science, which must conform exactly to what the Church out of the abundance of her wisdom
teaches and prescribes. It is, consequently, Our prerogative to commend and approve
whatever is done properly, and to check or censure any aberration from the path of truth
10. Let not the apathetic or half-hearted imagine, however, that We agree with them when
We reprove the erring and restrain the overbold. No more must the imprudent think that we
are commending them when We correct the faults of those who are negligent and sluggish.
11. If in this encyclical letter We treat chiefly of the Latin liturgy, it is not because
We esteem less highly the venerable liturgies of the Eastern Church, whose ancient and
honorable ritual traditions are just as dear to Us. The reason lies rather in a special
situation prevailing in the Western Church, of sufficient importance, it would seem, to
require this exercise of Our authority.
12. With docile hearts, then, let all Christians hearken to the voice of their Common
Father, who would have them, each and every one, intimately united with him as they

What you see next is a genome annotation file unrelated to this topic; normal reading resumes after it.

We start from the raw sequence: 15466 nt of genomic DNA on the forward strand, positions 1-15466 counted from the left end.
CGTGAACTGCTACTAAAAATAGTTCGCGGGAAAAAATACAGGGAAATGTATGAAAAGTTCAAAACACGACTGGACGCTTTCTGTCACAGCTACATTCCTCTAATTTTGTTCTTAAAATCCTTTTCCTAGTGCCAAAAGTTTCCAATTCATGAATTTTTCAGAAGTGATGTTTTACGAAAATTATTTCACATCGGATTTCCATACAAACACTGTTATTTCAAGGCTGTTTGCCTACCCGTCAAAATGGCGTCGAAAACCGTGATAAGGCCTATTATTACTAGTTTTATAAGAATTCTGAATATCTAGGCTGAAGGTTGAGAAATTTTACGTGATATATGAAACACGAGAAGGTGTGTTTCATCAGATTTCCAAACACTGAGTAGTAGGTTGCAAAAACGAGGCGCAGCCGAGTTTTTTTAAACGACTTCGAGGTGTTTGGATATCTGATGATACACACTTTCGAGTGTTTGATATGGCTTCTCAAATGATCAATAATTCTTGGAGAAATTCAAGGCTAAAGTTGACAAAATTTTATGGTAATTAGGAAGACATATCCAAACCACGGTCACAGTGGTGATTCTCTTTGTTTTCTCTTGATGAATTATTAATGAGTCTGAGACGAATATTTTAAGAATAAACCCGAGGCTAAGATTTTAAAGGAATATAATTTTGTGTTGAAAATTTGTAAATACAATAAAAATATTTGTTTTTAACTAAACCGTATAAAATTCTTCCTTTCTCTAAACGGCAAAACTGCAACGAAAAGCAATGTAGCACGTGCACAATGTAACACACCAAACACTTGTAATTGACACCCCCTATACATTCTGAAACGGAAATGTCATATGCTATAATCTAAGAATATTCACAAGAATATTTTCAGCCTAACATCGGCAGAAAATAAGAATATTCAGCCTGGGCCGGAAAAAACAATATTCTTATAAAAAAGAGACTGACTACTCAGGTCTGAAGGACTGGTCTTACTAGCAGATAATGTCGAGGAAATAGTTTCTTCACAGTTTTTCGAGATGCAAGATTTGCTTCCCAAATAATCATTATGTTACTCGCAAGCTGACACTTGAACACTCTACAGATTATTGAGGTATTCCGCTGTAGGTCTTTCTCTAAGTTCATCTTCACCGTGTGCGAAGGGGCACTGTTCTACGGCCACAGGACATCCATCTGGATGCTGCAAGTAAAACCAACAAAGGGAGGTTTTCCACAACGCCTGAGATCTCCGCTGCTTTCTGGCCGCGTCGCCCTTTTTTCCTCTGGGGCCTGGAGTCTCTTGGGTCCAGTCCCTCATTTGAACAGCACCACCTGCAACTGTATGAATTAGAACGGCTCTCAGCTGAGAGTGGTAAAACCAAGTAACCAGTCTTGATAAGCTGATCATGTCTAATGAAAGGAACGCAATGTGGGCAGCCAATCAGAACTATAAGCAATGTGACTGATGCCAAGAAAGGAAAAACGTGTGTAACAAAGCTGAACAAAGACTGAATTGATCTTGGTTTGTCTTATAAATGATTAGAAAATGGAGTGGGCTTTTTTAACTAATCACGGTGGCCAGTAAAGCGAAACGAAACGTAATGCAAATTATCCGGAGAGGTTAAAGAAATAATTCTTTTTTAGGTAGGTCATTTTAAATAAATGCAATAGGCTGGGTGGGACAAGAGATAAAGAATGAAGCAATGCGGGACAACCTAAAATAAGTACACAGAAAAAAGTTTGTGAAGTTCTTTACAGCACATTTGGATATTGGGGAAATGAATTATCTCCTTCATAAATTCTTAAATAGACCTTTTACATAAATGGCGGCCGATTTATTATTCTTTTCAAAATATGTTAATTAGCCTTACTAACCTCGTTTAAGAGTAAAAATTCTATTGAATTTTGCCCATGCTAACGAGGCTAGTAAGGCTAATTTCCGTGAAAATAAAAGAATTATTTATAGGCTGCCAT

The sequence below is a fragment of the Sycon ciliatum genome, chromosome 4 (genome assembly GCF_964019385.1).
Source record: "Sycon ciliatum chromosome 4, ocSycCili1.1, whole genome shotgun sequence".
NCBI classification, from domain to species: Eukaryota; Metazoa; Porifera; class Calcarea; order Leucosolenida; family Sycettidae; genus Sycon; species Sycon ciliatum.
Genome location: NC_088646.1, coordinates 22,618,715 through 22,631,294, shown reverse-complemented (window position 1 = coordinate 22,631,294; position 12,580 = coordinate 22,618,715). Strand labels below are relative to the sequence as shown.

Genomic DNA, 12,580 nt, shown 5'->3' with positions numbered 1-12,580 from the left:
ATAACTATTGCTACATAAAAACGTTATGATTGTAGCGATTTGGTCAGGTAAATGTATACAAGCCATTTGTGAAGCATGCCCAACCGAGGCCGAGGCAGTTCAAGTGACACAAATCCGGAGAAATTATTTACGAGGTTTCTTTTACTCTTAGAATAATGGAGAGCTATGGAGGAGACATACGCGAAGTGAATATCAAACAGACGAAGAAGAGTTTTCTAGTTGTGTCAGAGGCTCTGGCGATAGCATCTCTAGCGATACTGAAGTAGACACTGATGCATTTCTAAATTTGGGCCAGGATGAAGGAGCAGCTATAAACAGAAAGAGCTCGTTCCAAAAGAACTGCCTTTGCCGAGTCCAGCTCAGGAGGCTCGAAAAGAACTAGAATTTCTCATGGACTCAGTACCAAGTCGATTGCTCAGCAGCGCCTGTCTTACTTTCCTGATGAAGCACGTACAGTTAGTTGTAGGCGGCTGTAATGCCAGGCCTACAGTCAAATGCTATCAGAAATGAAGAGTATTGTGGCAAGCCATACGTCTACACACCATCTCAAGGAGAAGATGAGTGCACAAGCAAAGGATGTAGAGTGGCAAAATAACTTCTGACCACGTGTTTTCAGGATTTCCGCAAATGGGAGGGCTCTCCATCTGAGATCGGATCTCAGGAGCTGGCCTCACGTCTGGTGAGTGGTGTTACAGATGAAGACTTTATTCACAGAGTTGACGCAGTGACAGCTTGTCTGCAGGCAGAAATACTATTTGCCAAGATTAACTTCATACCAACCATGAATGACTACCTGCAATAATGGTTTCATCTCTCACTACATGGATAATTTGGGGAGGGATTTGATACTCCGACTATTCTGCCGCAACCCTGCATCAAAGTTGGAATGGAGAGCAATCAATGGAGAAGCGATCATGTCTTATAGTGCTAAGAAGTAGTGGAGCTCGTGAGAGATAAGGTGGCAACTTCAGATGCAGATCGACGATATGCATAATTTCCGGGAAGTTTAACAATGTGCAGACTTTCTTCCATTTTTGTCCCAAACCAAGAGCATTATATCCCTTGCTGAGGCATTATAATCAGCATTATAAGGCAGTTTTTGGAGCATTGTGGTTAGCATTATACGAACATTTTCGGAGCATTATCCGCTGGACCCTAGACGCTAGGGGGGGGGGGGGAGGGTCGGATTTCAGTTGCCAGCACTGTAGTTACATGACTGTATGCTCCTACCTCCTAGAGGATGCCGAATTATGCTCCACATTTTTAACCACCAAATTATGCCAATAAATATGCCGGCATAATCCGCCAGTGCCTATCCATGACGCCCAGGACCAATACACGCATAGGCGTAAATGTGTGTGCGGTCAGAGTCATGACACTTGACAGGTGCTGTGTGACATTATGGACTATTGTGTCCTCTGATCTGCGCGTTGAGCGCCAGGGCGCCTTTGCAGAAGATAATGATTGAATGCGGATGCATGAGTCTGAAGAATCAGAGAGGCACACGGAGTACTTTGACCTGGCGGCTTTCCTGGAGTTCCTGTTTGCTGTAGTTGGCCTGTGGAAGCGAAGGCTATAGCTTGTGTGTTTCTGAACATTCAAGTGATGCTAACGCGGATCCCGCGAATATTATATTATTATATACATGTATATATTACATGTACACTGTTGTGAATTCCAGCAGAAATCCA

approach the altar of God, professing the same faith, obedient to the same law, sharing in
the same Sacrifice with a single intention and one sole desire. This is a duty imposed, of
course, by the honor due to God. But the needs of our day and age demand it as well. After
a long and cruel war which has rent whole peoples asunder with it rivalry and slaughter,
men of good will are spending themselves in the effort to find the best possible way to
restore peace to the world. It is, notwithstanding, Our belief that no plan or initiative
can offer better prospect of success than that fervent religious spirit and zeal by which
Christians must be formed and guided; in this way their common and whole-hearted
acceptance of the same truth, along with their united obedience and loyalty to their
appointed pastors, while rendering to God the worship due to Him, makes of them one
brotherhood: "for we, being many, are one body: all that partake of one bread."